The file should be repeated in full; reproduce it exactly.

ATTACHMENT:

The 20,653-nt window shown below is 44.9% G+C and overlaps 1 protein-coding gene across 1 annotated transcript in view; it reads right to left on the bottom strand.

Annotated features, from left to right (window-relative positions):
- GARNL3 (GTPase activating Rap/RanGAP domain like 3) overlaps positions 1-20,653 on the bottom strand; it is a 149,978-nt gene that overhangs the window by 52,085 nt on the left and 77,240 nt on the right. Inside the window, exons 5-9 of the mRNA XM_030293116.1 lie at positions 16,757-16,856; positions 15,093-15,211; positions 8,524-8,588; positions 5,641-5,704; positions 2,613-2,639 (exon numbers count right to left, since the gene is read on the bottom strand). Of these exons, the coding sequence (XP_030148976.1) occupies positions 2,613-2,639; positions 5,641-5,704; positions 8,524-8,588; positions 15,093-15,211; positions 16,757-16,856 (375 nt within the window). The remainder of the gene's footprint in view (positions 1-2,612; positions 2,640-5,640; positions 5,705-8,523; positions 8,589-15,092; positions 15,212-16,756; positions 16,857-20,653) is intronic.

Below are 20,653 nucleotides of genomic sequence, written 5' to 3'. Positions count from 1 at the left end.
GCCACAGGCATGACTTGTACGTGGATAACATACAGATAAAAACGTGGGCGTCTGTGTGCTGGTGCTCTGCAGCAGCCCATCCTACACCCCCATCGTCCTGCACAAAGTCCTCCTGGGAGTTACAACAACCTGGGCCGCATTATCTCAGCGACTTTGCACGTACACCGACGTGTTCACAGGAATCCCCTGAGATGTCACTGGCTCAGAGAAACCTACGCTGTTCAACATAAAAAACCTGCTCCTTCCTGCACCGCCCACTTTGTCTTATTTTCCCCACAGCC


The 20,653-nt window shown below is 44.9% G+C and overlaps 1 protein-coding gene across 1 annotated transcript in view; it reads right to left on the bottom strand.

Annotated features, from left to right (window-relative positions):
- GARNL3 (GTPase activating Rap/RanGAP domain like 3) overlaps positions 1-20,653 on the bottom strand; it is a 149,978-nt gene that overhangs the window by 52,085 nt on the left and 77,240 nt on the right. Inside the window, exons 5-9 of the mRNA XM_030293116.1 lie at positions 16,757-16,856; positions 15,093-15,211; positions 8,524-8,588; positions 5,641-5,704; positions 2,613-2,639 (exon numbers count right to left, since the gene is read on the bottom strand). Of these exons, the coding sequence (XP_030148976.1) occupies positions 2,613-2,639; positions 5,641-5,704; positions 8,524-8,588; positions 15,093-15,211; positions 16,757-16,856 (375 nt within the window). The remainder of the gene's footprint in view (positions 1-2,612; positions 2,640-5,640; positions 5,705-8,523; positions 8,589-15,092; positions 15,212-16,756; positions 16,857-20,653) is intronic.

Below are 20,653 nucleotides of genomic sequence, written 5' to 3'. Positions count from 1 at the left end.
GCCACAGGCATGACTTGTACGTGGATAACATACAGATAAAAACGTGGGCGTCTGTGTGCTGGTGCTCTGCAGCAGCCCATCCTACACCCCCATCGTCCTGCACAAAGTCCTCCTGGGAGTTACAACAACCTGGGCCGCATTATCTCAGCGACTTTGCACGTACACCGACGTGTTCACAGGAATCCCCTGAGATGTCACTGGCTCAGAGAAACCTACGCTGTTCAACATAAAAAACCTGCTCCTTCCTGCACCGCCCACTTTGTCTTATTTTCCCCACAGCC